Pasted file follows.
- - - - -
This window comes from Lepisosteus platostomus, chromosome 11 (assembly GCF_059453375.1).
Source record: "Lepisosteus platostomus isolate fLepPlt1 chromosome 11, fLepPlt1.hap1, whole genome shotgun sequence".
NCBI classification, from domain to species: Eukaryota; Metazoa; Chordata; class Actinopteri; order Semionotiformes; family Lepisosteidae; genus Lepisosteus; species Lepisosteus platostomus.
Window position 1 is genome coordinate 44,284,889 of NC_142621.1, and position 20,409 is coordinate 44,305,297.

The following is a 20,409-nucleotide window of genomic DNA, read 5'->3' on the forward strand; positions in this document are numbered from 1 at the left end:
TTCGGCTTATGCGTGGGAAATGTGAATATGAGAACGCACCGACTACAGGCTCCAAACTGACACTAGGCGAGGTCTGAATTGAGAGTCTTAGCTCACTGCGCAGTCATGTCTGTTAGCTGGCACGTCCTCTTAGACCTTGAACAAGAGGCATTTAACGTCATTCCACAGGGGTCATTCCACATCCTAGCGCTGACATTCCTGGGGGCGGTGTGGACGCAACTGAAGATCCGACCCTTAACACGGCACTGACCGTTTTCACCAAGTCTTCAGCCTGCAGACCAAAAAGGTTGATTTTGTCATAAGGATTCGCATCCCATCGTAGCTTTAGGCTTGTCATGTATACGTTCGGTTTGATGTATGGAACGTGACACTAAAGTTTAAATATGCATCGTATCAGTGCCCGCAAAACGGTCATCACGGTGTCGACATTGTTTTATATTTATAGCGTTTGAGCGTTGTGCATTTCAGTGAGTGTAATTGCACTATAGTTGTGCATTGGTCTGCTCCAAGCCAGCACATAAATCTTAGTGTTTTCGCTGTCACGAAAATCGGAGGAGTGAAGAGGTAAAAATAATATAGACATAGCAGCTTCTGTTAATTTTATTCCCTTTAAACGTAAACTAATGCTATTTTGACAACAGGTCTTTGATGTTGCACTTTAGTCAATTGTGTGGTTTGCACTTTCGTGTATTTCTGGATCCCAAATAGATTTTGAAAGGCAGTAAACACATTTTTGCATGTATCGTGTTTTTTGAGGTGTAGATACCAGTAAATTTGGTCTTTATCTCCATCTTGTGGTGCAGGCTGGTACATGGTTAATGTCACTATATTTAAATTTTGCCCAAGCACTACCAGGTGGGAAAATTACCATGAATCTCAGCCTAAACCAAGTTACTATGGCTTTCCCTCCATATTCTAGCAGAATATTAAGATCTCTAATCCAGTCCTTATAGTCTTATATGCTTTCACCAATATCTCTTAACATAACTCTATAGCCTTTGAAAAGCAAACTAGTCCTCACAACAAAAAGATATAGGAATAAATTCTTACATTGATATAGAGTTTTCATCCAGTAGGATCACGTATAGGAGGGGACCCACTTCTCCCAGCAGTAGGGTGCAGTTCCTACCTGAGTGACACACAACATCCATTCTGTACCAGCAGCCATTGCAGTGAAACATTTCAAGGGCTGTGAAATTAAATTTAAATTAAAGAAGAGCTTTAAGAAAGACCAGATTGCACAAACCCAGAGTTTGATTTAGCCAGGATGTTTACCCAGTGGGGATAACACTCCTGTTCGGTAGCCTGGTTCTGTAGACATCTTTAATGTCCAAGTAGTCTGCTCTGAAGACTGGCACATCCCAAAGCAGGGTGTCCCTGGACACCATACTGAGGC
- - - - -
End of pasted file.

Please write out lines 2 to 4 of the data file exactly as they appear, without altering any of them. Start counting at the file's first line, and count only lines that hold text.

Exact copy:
Source record: "Lepisosteus platostomus isolate fLepPlt1 chromosome 11, fLepPlt1.hap1, whole genome shotgun sequence".
NCBI classification, from domain to species: Eukaryota; Metazoa; Chordata; class Actinopteri; order Semionotiformes; family Lepisosteidae; genus Lepisosteus; species Lepisosteus platostomus.
Window position 1 is genome coordinate 44,284,889 of NC_142621.1, and position 20,409 is coordinate 44,305,297.